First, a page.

Like the river basins that have nourished Vietnam’s agricultural civilization for thousands of years, Vietnamese literature has been fed by two major tributaries: oral literature and written literature of Chinese influence.
Horizon Vietnam Travel offers you a general overview of Vietnamese literature.
The tradition of oral poetry has its origins in farmers. Indeed, oral poetry is often used in the countryside because it takes the form of prayers and songs to wish for a good harvest. The more beautiful the prose, the more beautiful we imagined the harvest! This is how the first poets were born.
Even today, she has a strong influence on contemporary poetry. His use of words and themes show affection for the country. In oral literature, lyric poetry sung in the first person is called “ca dao” (“folk ballads”). Third-person narratives are called the “ca tru” (“ceremonial songs”) in the north and the “vong co” (“echoes of the past”) in the south.
« Ơn trời mưa nắng phải thì
Nơi thì bừa cạn, nơi thì cày sâu
Công lênh chẳng quản ai đâu
Ngày nay nước bạc, ngày sau cơm vàng. »
Translation: “That the good weather
Promotes rice cultivation
That all the work in the field
Reward our work »
The Chinese influence on the written literature of Vietnam is well regarded. During nearly 1,000 years of Chinese rule, most Vietnamese writings were in Chinese. In other words, to express themselves in writing, the Vietnamese had to use the Chinese writing system that represented their ideas. But this was not the case with the speech, we still spoke Vietnamese. After the country’s independence in the 10th century AD, scholars began to develop an ideographic writing system that represented Vietnamese discourse. It is called the “chữ Nôm” (southern script) and existed alongside the Chinese script.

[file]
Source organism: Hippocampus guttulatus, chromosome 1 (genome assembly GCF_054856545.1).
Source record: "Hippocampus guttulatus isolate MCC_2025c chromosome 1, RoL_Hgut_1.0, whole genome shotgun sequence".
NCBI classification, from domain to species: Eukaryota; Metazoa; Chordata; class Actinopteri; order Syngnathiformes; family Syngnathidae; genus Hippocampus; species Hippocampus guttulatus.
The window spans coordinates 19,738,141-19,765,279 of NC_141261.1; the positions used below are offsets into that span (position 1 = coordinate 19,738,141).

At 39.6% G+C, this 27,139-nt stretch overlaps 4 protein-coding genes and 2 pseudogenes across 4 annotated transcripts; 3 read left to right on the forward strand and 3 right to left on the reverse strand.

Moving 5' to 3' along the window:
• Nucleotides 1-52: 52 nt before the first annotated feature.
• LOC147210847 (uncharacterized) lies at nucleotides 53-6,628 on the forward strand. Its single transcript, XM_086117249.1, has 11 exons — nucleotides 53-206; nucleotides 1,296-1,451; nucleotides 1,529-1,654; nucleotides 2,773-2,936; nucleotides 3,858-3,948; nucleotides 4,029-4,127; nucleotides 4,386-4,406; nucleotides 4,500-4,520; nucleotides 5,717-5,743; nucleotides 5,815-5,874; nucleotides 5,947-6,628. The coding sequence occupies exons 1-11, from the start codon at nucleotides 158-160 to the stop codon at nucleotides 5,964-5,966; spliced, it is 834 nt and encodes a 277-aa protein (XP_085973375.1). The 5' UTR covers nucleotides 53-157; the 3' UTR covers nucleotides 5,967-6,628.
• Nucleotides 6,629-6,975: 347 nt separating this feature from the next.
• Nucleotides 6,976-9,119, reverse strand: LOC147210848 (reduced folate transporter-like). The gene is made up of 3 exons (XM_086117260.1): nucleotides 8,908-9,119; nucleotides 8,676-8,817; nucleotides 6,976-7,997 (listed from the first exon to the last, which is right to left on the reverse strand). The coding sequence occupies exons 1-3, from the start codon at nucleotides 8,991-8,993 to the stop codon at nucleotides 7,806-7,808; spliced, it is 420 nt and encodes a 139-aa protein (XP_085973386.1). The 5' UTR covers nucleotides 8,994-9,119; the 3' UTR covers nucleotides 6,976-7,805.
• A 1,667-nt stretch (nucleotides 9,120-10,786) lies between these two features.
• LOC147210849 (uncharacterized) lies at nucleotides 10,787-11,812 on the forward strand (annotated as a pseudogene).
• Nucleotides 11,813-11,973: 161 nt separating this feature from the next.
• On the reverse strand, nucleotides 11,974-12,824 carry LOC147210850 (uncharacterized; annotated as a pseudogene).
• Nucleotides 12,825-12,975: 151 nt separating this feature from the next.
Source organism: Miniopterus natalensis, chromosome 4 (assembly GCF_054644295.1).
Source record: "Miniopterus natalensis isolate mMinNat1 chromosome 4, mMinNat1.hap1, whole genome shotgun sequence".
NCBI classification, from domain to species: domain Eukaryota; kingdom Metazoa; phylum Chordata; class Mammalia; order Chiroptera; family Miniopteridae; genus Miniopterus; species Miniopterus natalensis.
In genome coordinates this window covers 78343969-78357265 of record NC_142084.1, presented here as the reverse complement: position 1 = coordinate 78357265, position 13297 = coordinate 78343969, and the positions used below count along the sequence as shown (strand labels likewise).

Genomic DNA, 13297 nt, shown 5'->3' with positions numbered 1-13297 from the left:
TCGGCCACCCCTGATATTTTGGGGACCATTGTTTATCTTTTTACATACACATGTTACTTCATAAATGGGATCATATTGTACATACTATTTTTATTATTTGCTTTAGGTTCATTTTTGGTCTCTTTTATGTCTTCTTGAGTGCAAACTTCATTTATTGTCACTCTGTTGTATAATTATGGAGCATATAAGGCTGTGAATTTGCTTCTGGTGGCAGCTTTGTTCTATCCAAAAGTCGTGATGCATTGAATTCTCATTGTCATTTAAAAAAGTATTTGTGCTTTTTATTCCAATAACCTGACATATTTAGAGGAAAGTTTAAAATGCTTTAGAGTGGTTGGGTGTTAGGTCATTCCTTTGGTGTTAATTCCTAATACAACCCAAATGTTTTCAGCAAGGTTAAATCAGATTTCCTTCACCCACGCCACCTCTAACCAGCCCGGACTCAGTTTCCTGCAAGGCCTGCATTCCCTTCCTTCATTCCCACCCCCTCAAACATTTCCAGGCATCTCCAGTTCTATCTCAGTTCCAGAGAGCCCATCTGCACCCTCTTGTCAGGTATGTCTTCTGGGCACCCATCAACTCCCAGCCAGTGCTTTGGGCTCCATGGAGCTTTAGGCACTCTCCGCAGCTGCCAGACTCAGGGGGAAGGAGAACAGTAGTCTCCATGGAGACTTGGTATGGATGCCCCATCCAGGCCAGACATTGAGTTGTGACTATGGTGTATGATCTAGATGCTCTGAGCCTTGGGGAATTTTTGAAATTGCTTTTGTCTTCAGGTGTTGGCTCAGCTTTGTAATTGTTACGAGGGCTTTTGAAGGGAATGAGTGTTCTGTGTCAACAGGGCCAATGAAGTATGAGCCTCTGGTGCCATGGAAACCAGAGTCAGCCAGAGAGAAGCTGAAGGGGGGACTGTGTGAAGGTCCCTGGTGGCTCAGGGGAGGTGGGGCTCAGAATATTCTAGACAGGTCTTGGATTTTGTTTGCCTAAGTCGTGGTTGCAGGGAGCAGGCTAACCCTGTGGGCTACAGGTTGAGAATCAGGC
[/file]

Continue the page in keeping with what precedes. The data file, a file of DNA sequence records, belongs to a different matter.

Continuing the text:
At the beginning of the twentieth century, Chinese and the “chu nom” were suppressed by the Latin alphabet. This alphabet was first proposed in 1651 by Alexander of Rhodes – a Portuguese missionary. The writing system called “Quốc ngữ” (the national script), was much easier to learn than Chinese or “chữ Nôm”. This national writing spread literacy throughout Vietnam.
Period of written literature
Before the tenth century
Vietnamese literature before the tenth century was not necessarily developed but it was a foundation for literature in the following centuries. It was mainly Buddhist literature and religious texts. Some researchers have discovered that the number of authors and works was not numerous, yet his works contributed to the appearance of a new literary period.
From the tenth to the nineteenth century
The choice to write in Chinese or “chữ Nôm” gave authors a wide range of formal and thematic possibilities.
Among them the luc-bat is a method to make poetry, the technique consists in writing the first line of 6 syllables and the second line with 8 syllables. The poem is continued according to this process (six-eight).
Subsequently, the lüshi (regular poem) became the favourite lyrical expression of writers. With lushi, there are as many syllables in each line.
The latter form reached aesthetic heights in the 19th century, with poets such as author Ho Xuan Huong, who composed regulated verse poems that were complete double meanings, filled with tonal puns.